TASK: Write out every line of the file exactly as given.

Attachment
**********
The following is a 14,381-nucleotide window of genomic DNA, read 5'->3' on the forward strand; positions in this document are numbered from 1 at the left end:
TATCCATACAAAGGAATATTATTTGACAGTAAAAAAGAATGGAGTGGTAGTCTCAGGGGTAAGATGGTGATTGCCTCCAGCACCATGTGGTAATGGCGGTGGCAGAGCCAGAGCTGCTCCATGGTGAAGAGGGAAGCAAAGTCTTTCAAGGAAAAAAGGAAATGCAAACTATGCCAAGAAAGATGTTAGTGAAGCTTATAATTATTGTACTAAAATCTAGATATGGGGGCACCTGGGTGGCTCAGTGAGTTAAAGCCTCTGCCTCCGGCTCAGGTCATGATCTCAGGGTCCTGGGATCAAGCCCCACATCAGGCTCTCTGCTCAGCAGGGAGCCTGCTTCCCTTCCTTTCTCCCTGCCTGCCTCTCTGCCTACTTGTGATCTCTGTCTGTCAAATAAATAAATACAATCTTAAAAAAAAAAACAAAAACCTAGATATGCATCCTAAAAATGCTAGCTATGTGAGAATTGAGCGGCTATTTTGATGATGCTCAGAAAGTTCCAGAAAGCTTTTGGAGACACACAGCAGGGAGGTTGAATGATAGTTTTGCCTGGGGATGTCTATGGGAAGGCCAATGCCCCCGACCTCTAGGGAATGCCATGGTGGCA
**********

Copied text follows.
The following is a 14,381-nucleotide window of genomic DNA, read 5'->3' on the forward strand; positions in this document are numbered from 1 at the left end:
TATCCATACAAAGGAATATTATTTGACAGTAAAAAAGAATGGAGTGGTAGTCTCAGGGGTAAGATGGTGATTGCCTCCAGCACCATGTGGTAATGGCGGTGGCAGAGCCAGAGCTGCTCCATGGTGAAGAGGGAAGCAAAGTCTTTCAAGGAAAAAAGGAAATGCAAACTATGCCAAGAAAGATGTTAGTGAAGCTTATAATTATTGTACTAAAATCTAGATATGGGGGCACCTGGGTGGCTCAGTGAGTTAAAGCCTCTGCCTCCGGCTCAGGTCATGATCTCAGGGTCCTGGGATCAAGCCCCACATCAGGCTCTCTGCTCAGCAGGGAGCCTGCTTCCCTTCCTTTCTCCCTGCCTGCCTCTCTGCCTACTTGTGATCTCTGTCTGTCAAATAAATAAATACAATCTTAAAAAAAAAAACAAAAACCTAGATATGCATCCTAAAAATGCTAGCTATGTGAGAATTGAGCGGCTATTTTGATGATGCTCAGAAAGTTCCAGAAAGCTTTTGGAGACACACAGCAGGGAGGTTGAATGATAGTTTTGCCTGGGGATGTCTATGGGAAGGCCAATGCCCCCGACCTCTAGGGAATGCCATGGTGGCA